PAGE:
I love mathematical subjects. I love statistics and teaching statistics, and I love Operations Research and teaching Operations Research. But I do not represent the majority of people in the world and I definitely do not represent the majority of my students who come into my courses.
People take my courses because they are required to. They don’t really want to do statistics and quantitative methods. However, by the end of the course, many have discovered, to their joy, that they CAN do maths, and actually enjoy it. It is empowering for them and wonderful for me. Emotional students have told me how the course has changed the way they see themselves and mathematical subjects. One young woman had previously failed two traditional statistics courses. However after passing our course, she went on to further stats courses, and eventually had a marketing internship involving data analysis, worked as a tutor on our course and completed a postgraduate degree. This is the letter she sent me after passing the course:
“I just thought I would let you know that I have really enjoyed this course, considering I hated maths this is not to be taken lightly! I was told it would be a good course for me to take but was slightly sceptical. However, I think being able to continuously see your progress and results gave me a lot of motivation and a great sense of achievement.
“The tutorials were also fantastic, the tutors were always friendly and very helpful and a lot of credit must go to them. Obviously without these tutorials I would not have passed the course.
“Thank you for offering a course that has enabled me to understand and even at times enjoy stats!”
Ideas for helping students overcome antipathy towards mathematical things.
One difference I have noticed between people who succeed at maths and those who don’t, is what they do when they get something wrong. When I do a problem and get a wrong answer, I do not see it as a personal failure, but try again. However people who are less secure in their ability to do maths get upset at each wrong answer, and give up easily so that they can avoid further failure.They seem to take mistakes personally.
We do two things in our course to help with this. We have a large bank of problems for students to try over and over again, and tell them explicitly that we expect them to do the practice test at least seven times before they are ready for the supervised test. This way they see the failure as part of the process, rather than as a reflection of their own inadequacy. Secondly we begin our course with quite easy material and build up to more difficult. This way they start to experience success, and learn that the key to passing is putting in more time.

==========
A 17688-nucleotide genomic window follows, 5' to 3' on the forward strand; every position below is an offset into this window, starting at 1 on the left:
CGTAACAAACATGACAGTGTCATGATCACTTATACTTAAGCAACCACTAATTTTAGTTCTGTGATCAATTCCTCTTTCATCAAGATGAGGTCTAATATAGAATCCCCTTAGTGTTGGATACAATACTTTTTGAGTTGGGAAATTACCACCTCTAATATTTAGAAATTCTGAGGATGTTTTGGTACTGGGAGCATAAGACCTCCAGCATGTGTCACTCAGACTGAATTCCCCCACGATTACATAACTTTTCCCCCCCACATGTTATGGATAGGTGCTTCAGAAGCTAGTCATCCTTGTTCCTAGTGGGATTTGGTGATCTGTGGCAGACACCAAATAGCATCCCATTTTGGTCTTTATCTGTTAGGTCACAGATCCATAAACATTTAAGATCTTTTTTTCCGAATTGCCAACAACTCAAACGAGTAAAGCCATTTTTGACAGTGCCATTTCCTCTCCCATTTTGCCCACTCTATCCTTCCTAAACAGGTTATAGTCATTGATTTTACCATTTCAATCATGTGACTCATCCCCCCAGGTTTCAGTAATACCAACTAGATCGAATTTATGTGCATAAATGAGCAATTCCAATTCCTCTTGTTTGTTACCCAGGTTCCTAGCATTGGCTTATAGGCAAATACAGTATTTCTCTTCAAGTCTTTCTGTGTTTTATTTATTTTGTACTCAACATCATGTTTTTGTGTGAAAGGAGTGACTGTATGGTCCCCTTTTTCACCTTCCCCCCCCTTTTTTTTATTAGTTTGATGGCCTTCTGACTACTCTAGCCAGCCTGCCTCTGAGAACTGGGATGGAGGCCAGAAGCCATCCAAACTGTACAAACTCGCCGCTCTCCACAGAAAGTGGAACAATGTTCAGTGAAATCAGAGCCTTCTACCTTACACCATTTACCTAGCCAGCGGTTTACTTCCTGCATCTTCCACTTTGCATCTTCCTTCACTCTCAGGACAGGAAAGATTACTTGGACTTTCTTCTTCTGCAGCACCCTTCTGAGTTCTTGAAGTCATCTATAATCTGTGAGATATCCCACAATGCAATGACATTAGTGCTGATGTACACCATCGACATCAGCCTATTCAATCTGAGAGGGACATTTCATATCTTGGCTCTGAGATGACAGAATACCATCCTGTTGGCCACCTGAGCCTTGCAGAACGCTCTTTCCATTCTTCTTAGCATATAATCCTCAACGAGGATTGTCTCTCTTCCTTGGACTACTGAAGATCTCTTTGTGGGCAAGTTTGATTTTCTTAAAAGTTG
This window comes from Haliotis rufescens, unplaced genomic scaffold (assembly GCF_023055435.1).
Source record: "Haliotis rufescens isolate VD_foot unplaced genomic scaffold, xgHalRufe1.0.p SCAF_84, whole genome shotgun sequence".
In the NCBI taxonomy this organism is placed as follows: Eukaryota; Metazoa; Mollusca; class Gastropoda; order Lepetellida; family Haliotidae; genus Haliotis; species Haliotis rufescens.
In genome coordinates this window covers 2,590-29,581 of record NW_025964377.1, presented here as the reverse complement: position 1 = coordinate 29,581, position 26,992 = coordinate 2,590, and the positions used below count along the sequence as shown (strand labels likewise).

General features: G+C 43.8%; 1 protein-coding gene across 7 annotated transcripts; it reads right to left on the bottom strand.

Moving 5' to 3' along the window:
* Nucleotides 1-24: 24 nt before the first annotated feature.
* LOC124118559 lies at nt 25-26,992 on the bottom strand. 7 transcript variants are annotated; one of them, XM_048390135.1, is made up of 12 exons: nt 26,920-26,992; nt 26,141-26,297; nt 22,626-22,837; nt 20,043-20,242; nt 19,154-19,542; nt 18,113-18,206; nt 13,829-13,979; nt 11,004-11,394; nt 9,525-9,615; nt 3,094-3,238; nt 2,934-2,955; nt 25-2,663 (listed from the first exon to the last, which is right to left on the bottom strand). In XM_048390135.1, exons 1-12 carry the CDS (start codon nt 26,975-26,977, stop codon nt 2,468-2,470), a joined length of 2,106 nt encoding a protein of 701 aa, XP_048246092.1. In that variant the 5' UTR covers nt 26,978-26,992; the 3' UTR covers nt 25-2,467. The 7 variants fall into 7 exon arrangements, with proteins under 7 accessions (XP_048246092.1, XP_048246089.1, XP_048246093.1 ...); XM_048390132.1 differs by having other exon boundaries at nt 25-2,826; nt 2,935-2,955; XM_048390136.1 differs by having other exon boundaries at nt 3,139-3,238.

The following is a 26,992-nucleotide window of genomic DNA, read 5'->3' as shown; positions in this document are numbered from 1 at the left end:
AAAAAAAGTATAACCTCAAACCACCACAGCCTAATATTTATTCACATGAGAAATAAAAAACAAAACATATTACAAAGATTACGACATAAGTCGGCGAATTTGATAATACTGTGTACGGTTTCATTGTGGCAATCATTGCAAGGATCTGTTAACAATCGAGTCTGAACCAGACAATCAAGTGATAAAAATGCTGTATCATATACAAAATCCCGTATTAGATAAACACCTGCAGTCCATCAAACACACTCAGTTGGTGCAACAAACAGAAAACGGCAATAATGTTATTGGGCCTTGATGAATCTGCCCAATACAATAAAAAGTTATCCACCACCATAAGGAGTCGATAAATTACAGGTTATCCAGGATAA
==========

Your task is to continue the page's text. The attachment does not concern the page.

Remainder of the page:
Another issue is that people who dislike mathematics, often do so because it feels irrelevant and a waste of time. Sometimes this is an excuse, but, tied in with the first reason, it is easy to see that people will not spend a lot of time dong something that makes them feel like a failure, and for which they cannot see the purpose. So another thing we do in our course is make sure that every single example is there because it is useful for them, and has a real world application to which they can relate, or at least which they can see is important. For example, our questions on Binomial distribution are based on marketing, human resources, and retailing examples. Our analysis is done on data collected from the students themselves. In our Operations Research course we get them to work out a MCDM scenario related to what they will do at the end of the course. Statistics and Operations Research are inherently interesting and practical, so it should not be difficult to keep them that way.
Self-efficacy is the belief a person has in how well they can accomplish a task. Studies into effective learning have found that the level of self-efficacy a person has regarding a certain subject or learning in general is a good predictor of how well they will do. You could say that it may be quite realistic – that they believe they can do it because they can. But studies have controlled for that and the effect is still there. Now we can’t inject people with self-efficacy, but we can lend it to them. Self-efficacy can be borrowed from the instructor or the course. We tell them that this is a course for people who have previously found maths difficult. We tell them how successful other people like them have been in the course. We tell them how well it is designed and how much we are willing to help them to succeed in learning the material. Students feel this encouragement and take heart from it.
People don’t care how much you know until they know how much you care. I believe you need to love the students. I’m talking here about genuine, respectful love for other human beings. We need to care about them as people, not just students in our classes. We need to love our subject and believe intrinsically in it. This shines through, even when we don’t give face-to-face lectures. One student told me he knew I was a good teacher because I was so thorough. I am thorough because I love the students and want them to succeed.
Love is not a word used often in secular higher-education. However I have been privileged to see many great teachers, whose whole approach was centered in love for the students.
These are my ways to help students who are anxious, fearful or less than keen to be taking my course. I teach them to see failure as a step to success, build the material up in small steps, make it real, help them develop self-efficacy, and let them feel how much I care. The rewards are so worth the effort!